This is not the case when it comes to the predominant cosmology that developed in Europe. Their cosmology sees creation as an act to show the mere might of the creator. Humans are created to serve the Supreme Being. Human beings have dominion over the earth. The concept of a “chosen people” was established to be an example to the rest of humanity, and it developed out of this construct as well.
According to African wisdom all human beings are here for a purpose and it is up to each and everyone one of us to fulfill our individual purpose and through community, help each other fulfill a larger purpose for humanity. If one culture comes across another culture that does not share the same basic cosmology, conflict is inevitable. You cannot understand any culture without first understanding its cosmology. It is because of this lack of understanding each other’s world view that we are having problems communicating in this presidential race (African-Americans and European-Americans). What further complicates matters, in the case of Reverend Wright’s speeches, is that you have non academicians (or studied persons) attempting to engage in an academic debate. Furthermore, our two different time orientations (and cosmologies) are causing us to have different perspectives on race, this presidential campaign, and what are the core issues plaguing America as a country. This essay will attempt to address, in the author’s opinion, why most European Americans just don’t seem to “get it.”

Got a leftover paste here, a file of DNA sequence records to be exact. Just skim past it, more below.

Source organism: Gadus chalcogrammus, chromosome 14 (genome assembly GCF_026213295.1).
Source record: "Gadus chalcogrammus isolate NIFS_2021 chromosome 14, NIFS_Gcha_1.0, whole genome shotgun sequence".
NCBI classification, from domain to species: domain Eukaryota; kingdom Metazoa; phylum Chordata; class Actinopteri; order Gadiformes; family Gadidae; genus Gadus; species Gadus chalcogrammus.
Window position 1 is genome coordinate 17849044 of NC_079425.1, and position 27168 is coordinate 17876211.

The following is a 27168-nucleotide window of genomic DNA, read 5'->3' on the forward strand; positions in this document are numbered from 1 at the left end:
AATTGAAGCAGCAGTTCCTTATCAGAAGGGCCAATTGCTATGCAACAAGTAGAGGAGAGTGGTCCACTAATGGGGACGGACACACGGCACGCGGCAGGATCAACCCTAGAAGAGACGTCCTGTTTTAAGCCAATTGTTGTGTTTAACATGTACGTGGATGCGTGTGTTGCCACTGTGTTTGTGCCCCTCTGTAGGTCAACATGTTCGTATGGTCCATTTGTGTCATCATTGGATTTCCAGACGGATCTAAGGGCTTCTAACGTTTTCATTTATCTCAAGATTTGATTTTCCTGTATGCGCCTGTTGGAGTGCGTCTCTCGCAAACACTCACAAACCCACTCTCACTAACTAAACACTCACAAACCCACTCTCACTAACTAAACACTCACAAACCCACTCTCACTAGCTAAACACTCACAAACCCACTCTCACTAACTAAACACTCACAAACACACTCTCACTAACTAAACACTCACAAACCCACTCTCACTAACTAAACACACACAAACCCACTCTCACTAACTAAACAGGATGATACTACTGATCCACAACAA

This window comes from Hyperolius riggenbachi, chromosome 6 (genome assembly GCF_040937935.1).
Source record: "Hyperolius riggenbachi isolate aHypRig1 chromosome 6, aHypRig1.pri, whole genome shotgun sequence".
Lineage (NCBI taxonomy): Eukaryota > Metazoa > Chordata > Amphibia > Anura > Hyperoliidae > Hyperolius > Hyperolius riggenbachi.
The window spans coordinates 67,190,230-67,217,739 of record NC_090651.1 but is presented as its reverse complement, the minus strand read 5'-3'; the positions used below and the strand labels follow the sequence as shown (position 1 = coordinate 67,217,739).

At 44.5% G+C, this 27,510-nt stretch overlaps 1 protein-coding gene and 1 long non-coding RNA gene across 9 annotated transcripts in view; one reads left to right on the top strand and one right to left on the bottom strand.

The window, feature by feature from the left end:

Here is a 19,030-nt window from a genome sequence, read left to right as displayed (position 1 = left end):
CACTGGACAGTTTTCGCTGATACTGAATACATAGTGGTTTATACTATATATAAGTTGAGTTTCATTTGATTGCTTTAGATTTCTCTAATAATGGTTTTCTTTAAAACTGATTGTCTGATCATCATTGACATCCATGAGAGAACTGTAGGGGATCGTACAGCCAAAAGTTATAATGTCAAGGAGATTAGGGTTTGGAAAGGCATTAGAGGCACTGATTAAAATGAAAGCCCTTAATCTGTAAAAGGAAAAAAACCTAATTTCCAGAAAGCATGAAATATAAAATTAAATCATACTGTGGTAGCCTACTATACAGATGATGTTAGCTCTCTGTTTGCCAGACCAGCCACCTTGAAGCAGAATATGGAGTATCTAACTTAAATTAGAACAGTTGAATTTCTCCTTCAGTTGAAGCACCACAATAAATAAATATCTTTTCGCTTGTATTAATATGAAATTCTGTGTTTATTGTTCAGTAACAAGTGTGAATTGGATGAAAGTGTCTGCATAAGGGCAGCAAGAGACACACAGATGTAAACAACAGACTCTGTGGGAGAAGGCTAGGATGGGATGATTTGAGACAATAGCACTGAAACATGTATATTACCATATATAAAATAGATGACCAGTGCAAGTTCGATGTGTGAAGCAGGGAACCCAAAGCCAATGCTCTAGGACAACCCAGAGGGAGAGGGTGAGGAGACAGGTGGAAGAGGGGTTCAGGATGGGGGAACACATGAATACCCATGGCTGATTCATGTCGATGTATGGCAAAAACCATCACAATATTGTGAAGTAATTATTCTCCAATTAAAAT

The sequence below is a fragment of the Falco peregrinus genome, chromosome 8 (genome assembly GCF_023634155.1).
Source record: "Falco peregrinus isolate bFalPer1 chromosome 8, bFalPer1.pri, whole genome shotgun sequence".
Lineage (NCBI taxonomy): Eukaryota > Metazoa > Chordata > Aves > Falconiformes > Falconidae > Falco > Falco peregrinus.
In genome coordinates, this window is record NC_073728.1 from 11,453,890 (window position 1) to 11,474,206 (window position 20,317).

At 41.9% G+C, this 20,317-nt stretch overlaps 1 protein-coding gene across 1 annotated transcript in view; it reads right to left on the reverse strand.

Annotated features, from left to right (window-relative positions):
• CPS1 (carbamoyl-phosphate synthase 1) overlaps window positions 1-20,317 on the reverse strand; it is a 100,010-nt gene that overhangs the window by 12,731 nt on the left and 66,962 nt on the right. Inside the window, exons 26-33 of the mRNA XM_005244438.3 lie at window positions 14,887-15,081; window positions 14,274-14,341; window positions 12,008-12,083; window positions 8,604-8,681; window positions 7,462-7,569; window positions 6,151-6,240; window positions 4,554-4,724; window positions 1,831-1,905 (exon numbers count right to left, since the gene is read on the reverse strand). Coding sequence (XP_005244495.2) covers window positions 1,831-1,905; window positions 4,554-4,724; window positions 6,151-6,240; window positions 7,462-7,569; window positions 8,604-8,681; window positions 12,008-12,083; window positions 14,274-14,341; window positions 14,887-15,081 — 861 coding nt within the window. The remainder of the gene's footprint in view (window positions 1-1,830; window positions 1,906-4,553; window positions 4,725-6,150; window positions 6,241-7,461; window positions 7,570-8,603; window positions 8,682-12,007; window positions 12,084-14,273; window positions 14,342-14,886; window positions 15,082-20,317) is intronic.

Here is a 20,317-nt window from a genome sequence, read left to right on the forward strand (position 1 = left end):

Non Academics in an Academic Argument
In the famous Black Athena Debates, Dr. John Henrik Clarke, during the introduction concerning Dr. Mary Lefkowitz’ book Not Out of Africa, made the comment, “I am not here to debate anyone…I only debate with my equals….all others I teach.” The implication of the comment is that one cannot engage in a meaningful discourse unless both parties have studied the same material and/or experienced the same things. A freshman English major cannot hold a serious debate with a Ph.D. in Physics about the merits and accuracy of the God Almighty Grand Unified Field Theorem (GAGUT) calculations developed by Dr. Gabriel Oyibo. The freshman English major has not studied enough, even given an introductory course, to formulate a well informed opinion.
In many ways this is what’s happening in the main stream media today (CNN, FOX, MSNBC, and various print media) concerning the points addressed by Dr. Reverend Jeremiah Wright. Dr. Wright is not being challenged on the accuracy of his comments (as you would in an academic setting), but is being scrutinized because his words were “fiery” when he made them (meaning he had emotion accompanying his words). Dr. Wright is a historian and theologian. The arguments he has made in the pulpit and in the recent media are scholastic arguments.